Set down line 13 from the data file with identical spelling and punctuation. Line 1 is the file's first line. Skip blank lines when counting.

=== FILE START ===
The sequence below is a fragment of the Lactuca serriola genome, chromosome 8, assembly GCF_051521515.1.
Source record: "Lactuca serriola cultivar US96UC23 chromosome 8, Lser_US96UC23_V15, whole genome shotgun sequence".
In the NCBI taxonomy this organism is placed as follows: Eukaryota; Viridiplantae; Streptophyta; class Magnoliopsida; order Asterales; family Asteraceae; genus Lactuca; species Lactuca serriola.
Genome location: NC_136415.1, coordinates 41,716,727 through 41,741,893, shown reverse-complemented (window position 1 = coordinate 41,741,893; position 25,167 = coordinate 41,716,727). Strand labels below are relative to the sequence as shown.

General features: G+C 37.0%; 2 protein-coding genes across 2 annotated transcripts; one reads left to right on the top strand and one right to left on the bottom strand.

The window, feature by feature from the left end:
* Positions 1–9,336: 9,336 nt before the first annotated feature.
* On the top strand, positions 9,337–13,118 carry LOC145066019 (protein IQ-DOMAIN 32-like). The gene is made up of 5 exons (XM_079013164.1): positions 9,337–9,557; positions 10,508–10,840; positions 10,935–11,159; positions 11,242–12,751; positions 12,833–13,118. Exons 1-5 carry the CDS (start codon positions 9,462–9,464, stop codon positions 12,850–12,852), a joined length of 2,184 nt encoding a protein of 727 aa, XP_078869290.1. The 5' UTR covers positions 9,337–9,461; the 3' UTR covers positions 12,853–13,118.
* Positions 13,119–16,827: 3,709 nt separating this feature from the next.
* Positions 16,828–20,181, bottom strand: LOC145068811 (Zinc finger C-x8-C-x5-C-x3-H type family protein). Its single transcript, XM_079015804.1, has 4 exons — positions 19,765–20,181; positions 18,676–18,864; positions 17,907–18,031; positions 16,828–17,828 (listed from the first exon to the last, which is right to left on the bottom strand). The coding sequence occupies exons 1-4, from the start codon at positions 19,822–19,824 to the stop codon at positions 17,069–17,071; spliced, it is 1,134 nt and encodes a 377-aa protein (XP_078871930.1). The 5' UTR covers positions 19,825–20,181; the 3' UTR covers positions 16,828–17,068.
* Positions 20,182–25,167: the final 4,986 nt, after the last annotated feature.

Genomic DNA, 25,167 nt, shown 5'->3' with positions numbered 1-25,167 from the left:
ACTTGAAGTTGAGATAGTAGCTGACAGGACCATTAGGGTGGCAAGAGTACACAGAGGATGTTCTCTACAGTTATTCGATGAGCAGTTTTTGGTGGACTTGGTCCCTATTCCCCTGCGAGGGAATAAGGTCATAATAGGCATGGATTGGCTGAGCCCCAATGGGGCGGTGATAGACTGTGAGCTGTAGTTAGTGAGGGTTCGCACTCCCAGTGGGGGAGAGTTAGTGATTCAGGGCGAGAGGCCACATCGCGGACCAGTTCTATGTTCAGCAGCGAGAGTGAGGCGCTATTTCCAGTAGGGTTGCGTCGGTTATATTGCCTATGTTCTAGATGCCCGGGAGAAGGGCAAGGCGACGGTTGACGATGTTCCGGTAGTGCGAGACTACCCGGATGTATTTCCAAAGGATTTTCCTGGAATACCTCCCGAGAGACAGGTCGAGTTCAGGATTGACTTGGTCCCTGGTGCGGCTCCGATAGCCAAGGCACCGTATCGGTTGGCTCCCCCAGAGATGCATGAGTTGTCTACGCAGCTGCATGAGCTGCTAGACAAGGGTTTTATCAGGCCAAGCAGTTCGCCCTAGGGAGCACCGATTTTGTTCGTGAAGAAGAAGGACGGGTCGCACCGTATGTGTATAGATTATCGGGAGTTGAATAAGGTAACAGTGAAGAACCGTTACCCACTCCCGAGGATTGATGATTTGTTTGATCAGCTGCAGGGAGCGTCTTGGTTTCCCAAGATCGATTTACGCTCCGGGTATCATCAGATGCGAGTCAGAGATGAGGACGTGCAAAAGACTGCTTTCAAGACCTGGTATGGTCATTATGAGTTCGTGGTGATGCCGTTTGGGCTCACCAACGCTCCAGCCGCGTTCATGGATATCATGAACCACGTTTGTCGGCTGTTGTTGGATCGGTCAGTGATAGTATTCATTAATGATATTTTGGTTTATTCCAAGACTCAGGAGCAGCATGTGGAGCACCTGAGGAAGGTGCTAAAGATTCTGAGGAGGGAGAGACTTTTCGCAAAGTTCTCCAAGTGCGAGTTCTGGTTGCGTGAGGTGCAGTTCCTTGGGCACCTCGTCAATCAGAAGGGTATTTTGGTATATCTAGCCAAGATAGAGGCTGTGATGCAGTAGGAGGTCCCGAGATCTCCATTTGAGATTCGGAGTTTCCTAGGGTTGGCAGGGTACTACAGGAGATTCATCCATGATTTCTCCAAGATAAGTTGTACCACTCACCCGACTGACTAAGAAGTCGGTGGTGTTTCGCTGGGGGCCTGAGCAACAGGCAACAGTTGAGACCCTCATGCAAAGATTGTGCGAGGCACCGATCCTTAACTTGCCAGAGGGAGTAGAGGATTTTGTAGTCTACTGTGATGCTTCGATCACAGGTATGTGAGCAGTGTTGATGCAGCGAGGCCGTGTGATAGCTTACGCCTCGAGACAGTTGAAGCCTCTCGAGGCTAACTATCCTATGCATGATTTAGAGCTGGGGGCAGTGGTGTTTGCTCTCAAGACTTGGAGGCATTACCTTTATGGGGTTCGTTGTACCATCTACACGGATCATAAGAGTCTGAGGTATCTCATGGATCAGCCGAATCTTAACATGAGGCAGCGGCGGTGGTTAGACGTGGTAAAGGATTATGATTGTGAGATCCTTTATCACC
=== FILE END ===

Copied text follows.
ACTTGAAGTTGAGATAGTAGCTGACAGGACCATTAGGGTGGCAAGAGTACACAGAGGATGTTCTCTACAGTTATTCGATGAGCAGTTTTTGGTGGACTTGGTCCCTATTCCCCTGCGAGGGAATAAGGTCATAATAGGCATGGATTGGCTGAGCCCCAATGGGGCGGTGATAGACTGTGAGCTGTAGTTAGTGAGGGTTCGCACTCCCAGTGGGGGAGAGTTAGTGATTCAGGGCGAGAGGCCACATCGCGGACCAGTTCTATGTTCAGCAGCGAGAGTGAGGCGCTATTTCCAGTAGGGTTGCGTCGGTTATATTGCCTATGTTCTAGATGCCCGGGAGAAGGGCAAGGCGACGGTTGACGATGTTCCGGTAGTGCGAGACTACCCGGATGTATTTCCAAAGGATTTTCCTGGAATACCTCCCGAGAGACAGGTCGAGTTCAGGATTGACTTGGTCCCTGGTGCGGCTCCGATAGCCAAGGCACCGTATCGGTTGGCTCCCCCAGAGATGCATGAGTTGTCTACGCAGCTGCATGAGCTGCTAGACAAGGGTTTTATCAGGCCAAGCAGTTCGCCCTAGGGAGCACCGATTTTGTTCGTGAAGAAGAAGGACGGGTCGCACCGTATGTGTATAGATTATCGGGAGTTGAATAAGGTAACAGTGAAGAACCGTTACCCACTCCCGAGGATTGATGATTTGTTTGATCAGCTGCAGGGAGCGTCTTGGTTTCCCAAGATCGATTTACGCTCCGGGTATCATCAGATGCGAGTCAGAGATGAGGACGTGCAAAAGACTGCTTTCAAGACCTGGTATGGTCATTATGAGTTCGTGGTGATGCCGTTTGGGCTCACCAACGCTCCAGCCGCGTTCATGGATATCATGAACCACGTTTGTCGGCTGTTGTTGGATCGGTCAGTGATAGTATTCATTAATGATATTTTGGTTTATTCCAAGACTCAGGAGCAGCATGTGGAGCACCTGAGGAAGGTGCTAAAGATTCTGAGGAGGGAGAGACTTTTCGCAAAGTTCTCCAAGTGCGAGTTCTGGTTGCGTGAGGTGCAGTTCCTTGGGCACCTCGTCAATCAGAAGGGTATTTTGGTATATCTAGCCAAGATAGAGGCTGTGATGCAGTAGGAGGTCCCGAGATCTCCATTTGAGATTCGGAGTTTCCTAGGGTTGGCAGGGTACTACAGGAGATTCATCCATGATTTCTCCAAGATAAGTTGTACCACTCACCCGACTGACTAAGAAGTCGGTGGTGTTTCGCTGGGGGCCTGAGCAACAGGCAACAGTTGAGACCCTCATGCAAAGATTGTGCGAGGCACCGATCCTTAACTTGCCAGAGGGAGTAGAGGATTTTGTAGTCTACTGTGATGCTTCGATCACAGGTATGTGAGCAGTGTTGATGCAGCGAGGCCGTGTGATAGCTTACGCCTCGAGACAGTTGAAGCCTCTCGAGGCTAACTATCCTATGCATGATTTAGAGCTGGGGGCAGTGGTGTTTGCTCTCAAGACTTGGAGGCATTACCTTTATGGGGTTCGTTGTACCATCTACACGGATCATAAGAGTCTGAGGTATCTCATGGATCAGCCGAATCTTAACATGAGGCAGCGGCGGTGGTTAGACGTGGTAAAGGATTATGATTGTGAGATCCTTTATCACC